Admission to each individual windmill is around €4.50 to €6. Each windmill at Zaanse Schans sets its own opening hours and opening days — some are rarely or never open to the public. The Zaanse Schans Card (€30) includes admission to any two mills, as well as the museums and workshops at Zaanse Scans.

Visit Museums and Traditional Workshops at the Zaanse Schans

Millstones at the working windmills of Zaanse Schans confirm that these mills were heavy industrial undertakings.

The working windmills of Zaanse Schans are the main attraction but the historical buildings forming a small village are also interesting. Five museums are housed here — all covered by the Zaanse Schans Card (€30), or charged individually:

An interactive map in the Zaans Museum show how the prevalence of windmills in this region just to the north of Amsterdam changed through the centuries.
  • The Zaans Museum is in the modern visitors’ center and has exhibits on local history, crafts, and industrial development of the region. It also has the Verkade Experience — equipment from a former biscuit and sweets manufacturer where visitors may try the interactive (digital display) to pack sweets and biscuits. (€15)
  • The Zaanse Time Museum (previously Dutch Clock Museum / Nederlandse Uurwerk / Zaanse Tijd) illustrates the development of Dutch clocks from the sixteenth to mid-nineteenth centuries. It has very limited information but on a quiet day, the staff loves pointing out interesting details to visitors. (€11)
  • The Windmill Museum (Molenmuseum) is a modern new museum at the far end of the windmills. It explains the use and history of windmills with a specific focus on the Zaan region. (€12, or as a World of Windmills ticket including museum and two windmills for €22.)
  • The Museum Shop Albert Heijn has the interior of a nineteenth-century grocery store. (free)
  • The Bakery Museum (Bakkerij) is a typical nineteenth-century bakery. (free)

Several traditional Dutch crafts are demonstrated in historic workshops. Admission is usually free and often it is possible to follow a big tour group in to see a demonstration. Some of the crafts (ambachten) include cheese making (kaasmakerij), peanut butter (pindakaas), pewter making (tingieterij), the wooden shoe clog workshop (klompenmakerij), weaving (weven – €3), cooper (kuiperij – €3), and distillery (distilleerderij).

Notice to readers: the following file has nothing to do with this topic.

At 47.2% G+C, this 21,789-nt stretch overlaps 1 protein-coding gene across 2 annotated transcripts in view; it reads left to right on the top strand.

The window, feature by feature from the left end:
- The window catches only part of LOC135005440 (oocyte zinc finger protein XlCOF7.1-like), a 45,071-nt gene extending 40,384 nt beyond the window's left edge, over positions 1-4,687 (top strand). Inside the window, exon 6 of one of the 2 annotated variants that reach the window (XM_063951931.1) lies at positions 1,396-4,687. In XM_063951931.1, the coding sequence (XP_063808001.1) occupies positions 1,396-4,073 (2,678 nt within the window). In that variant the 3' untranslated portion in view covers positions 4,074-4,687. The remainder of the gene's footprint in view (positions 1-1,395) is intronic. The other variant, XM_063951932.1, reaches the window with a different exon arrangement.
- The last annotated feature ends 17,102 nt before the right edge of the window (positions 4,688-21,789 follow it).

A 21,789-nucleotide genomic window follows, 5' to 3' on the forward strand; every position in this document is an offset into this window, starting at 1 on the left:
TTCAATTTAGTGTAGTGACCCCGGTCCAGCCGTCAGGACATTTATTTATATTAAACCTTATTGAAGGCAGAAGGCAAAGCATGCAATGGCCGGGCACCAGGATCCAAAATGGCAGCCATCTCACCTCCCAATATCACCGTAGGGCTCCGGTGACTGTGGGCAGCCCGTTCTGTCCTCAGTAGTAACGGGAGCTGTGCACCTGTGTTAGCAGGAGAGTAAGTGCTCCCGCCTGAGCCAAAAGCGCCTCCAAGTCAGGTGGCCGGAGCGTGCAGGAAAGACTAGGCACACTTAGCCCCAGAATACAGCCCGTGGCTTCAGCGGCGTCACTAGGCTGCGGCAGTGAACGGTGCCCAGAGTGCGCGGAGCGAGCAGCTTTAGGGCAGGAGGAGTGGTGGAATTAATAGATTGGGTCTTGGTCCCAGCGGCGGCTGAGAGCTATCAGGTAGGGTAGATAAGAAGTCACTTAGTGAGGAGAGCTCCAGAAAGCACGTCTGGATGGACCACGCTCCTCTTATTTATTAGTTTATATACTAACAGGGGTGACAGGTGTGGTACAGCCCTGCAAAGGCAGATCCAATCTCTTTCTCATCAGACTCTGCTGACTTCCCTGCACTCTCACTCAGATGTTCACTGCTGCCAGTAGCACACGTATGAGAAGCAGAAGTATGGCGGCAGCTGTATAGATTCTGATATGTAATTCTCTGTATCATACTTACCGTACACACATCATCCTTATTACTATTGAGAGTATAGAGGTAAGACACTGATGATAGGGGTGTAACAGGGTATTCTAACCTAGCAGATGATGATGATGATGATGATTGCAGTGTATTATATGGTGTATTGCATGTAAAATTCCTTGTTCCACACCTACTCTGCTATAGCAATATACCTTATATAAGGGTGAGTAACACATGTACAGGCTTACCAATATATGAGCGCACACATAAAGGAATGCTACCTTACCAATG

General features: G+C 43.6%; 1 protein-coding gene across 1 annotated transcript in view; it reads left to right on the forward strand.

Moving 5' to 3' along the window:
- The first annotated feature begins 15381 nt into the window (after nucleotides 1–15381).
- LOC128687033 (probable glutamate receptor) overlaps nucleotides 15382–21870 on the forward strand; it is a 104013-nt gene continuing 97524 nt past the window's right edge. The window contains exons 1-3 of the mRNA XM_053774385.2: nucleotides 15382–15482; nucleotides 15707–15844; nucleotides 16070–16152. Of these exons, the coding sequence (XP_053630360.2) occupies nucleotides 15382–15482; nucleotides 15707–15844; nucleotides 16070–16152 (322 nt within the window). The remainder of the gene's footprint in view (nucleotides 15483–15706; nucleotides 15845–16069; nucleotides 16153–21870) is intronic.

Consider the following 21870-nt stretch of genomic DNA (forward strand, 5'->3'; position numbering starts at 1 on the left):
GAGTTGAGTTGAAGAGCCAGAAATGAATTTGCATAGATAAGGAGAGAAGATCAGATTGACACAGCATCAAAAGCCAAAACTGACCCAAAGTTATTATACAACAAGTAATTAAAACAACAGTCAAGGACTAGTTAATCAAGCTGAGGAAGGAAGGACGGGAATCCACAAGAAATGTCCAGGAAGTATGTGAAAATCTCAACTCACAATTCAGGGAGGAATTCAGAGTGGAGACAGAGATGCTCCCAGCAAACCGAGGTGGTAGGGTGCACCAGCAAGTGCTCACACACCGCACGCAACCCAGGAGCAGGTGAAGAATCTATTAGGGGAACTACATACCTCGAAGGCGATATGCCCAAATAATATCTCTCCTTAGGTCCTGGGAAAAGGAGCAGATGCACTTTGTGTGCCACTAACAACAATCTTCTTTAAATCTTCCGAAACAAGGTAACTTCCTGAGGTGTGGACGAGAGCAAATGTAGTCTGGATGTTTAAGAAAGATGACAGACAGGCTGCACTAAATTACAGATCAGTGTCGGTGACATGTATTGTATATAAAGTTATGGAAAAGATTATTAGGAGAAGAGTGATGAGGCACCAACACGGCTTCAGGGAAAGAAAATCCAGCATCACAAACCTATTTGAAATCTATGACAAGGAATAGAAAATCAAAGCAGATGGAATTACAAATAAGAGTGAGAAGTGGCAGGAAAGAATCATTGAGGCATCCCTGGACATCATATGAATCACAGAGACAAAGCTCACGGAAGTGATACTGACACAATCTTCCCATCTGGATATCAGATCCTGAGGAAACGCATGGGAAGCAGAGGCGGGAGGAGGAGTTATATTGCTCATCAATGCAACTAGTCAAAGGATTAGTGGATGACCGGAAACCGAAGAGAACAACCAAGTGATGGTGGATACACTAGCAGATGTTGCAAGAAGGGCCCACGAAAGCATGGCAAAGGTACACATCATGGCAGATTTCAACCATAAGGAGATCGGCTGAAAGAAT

Most of these workshops also function as souvenir shops and get very busy at times. Zaanse Schans is a popular tourist destination and never pretends to be anything else. It copes well with mass tourism.

Save with the Zaanse Schans Card

De Zaanse Schans Village

The majority of visitors to Zaanse Schans are on bus group tours and do not enter any of the venues that charge admission. They are not completely wrong, as the main attractions of Zaanse Schans are the windmills, historic houses, beautiful location, and the wonderful panoramic views of the windmills on the banks of the river.

The museums and other venues charging admission are often very quiet inside. These may be seen on individual tickets or are all covered by the Zaanse Schans Card — €30 for a day. It includes admission to the three museums, two windmills, the weaver’s house, and cooperage. It gives a 10% discount at the restaurant De Kraai (very nice pancakes) and reduces parking fees from €15 to €9.

As not all venues are open every day, it is sensible to check opening hours before buying.

See also By Train or Bus to Zaanse Schans in North Holland for general information, restaurant tips, and information on reaching Zaanse Schans on public transportation from Amsterdam, or book a day trip.

Henk Bekker in armor

About the author:

Henk Bekker

Henk Bekker is a freelance travel writer with over 20 years of experience writing online. He is particularly interested in history, art, and culture. He has lived most of his adult life in Germany, Switzerland, and Denmark. In addition to, he also owns a travel website on the Lake Geneva region of Switzerland and maintains statistical websites on car sales and classic car auction prices. Henk holds an MBA from Edinburgh Business School and an MSc in Development Finance from the University of London.